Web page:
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The Collector

96 customer reviews

Additional DVD options Edition Discs
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(Oct 01, 2002)
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$14.98 $4.86
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Editorial Reviews

Get ready for an electrifying and chilling film experience that lays bare the intimate longings of a man--and the woman who has become his captive. Based on the best-selling novel by John Fowles, THECOLLECTOR tells the story of a quiet London bank clerk (Terence Stamp) whose butterfly collecting hobby takes a sinister twist when he kidnaps a most unusual specimen- a beautiful woman (Samantha Eggar, Golden Globe(r) Best Actress winner for this role)! This film is a classic thriller and features ahaunting musical score by Maurice Jarre.

Special Features


Product Details

  • Actors: Samantha Eggar, Terence Stamp, Mona Washbourne
  • Directors: William Wyler
  • Producers: Jud Kinberg, John Kohn
  • Format: Closed-captioned, Color, NTSC, Subtitled, Widescreen
  • Language: English
  • Subtitles: French, English, Spanish
  • Subtitles for the Hearing Impaired: English
  • Region: Region 1 encoding (US and Canada only)
    Some Region 1 DVDs may contain Regional Coding Enhancement (RCE). Some, but not all, of our international customers have had problems playing these enhanced discs on what are called "region-free" DVD players. For more information on RCE, click .
  • Aspect Ratio: 1.85:1
  • Number of discs: 1
  • Rated: NR (Not Rated)
  • Studio: Columbia Tri/Star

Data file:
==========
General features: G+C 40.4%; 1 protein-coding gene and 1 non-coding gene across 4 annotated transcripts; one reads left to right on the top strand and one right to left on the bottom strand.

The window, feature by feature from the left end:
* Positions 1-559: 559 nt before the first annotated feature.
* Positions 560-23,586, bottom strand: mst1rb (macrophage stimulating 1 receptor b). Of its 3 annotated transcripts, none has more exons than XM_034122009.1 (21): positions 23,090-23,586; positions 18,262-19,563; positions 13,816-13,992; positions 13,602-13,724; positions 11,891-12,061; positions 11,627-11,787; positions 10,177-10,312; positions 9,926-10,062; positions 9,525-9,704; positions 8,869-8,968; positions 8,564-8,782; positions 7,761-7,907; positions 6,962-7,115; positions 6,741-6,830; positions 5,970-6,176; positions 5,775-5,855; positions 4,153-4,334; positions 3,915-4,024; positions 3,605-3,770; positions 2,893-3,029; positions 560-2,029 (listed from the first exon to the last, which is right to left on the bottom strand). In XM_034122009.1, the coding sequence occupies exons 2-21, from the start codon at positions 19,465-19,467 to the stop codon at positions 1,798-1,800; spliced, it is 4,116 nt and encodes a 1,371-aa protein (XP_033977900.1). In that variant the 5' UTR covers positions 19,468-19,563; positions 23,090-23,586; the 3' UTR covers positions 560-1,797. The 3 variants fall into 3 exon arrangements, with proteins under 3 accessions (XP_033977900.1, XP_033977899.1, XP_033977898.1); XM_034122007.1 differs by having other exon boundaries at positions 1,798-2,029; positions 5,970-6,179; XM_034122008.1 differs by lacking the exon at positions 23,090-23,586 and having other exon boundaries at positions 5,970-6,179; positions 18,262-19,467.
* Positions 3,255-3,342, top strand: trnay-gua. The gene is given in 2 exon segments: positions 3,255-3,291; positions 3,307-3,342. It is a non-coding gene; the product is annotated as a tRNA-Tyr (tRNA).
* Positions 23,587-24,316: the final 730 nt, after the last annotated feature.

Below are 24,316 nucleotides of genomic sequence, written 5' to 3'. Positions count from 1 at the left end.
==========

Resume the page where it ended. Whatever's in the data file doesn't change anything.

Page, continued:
• DVD Release Date: October 1, 2002
  • Run Time: 119 minutes
  • Average Customer Review: 4.2 out of 5 stars  See all reviews (96 customer reviews)
  • ASIN: B00006RJ5W
  • Amazon Best Sellers Rank: #64,213 in Movies & TV (See Top 100 in Movies & TV)
  • Learn more about "The Collector" on IMDb

Customer Reviews

Most Helpful Customer Reviews

87 of 94 people found the following review helpful By Chris Rau on February 23, 2007
Format: DVD
One STAR is too many, but there was no goose egg!

I really hate to slam this beautiful movie, but after buying it, I felt betrayed and wanted to try to prevent others from having the same problem.

Wyler's work is always fabulous, which makes it especially hurtful to see his film butchered in this fashion - yes I said BUTCHERED.

I just purchased "The Collector" on DVD (Columbia 07893 - ISBN 0-7678-8288-1) after already owning the same title on LaserDisk.

I have criticisms of both the TRANSFER, and the CONTENT.


IMDB Lists the original film as "Spherical 1.78:1 aspect ratio" - If this is true, then the DVD has been way over-masked because the LaserDisk version has a mask that shows about 30% more picture content on the top and bottom of the field. It appears that the studio simply took a 4:3 version of the film and transferred it to DVD by cutting off the top and bottom to make it 16x9, rather than finding an original widescreen print to transfer. Compare it with anything... even video tape to see what I mean. Horrible. They have a lot of nerve advertising "Preserves the original theatrical aspect ratio" on the DVD package.

The print they started with is not in very good condition. It exhibits signs of sprocket wear (side to side picture shifting) as well as specks of dirt on the film and splice jumps.

In short, the film was given the "quick and dirty" transfer, not the "lovingly carefull" one it deserves.


As others on this forum have noted, the seduction scene is highly mutilated. Gone is the tender moment of frontal nudity, as well as side angles - thus stripping the scene of it's innocence and impact almost completely. All have been cunningly "panned and scanned" away. The DVD box claims the film is "not rated" - it should really say "Why Bother".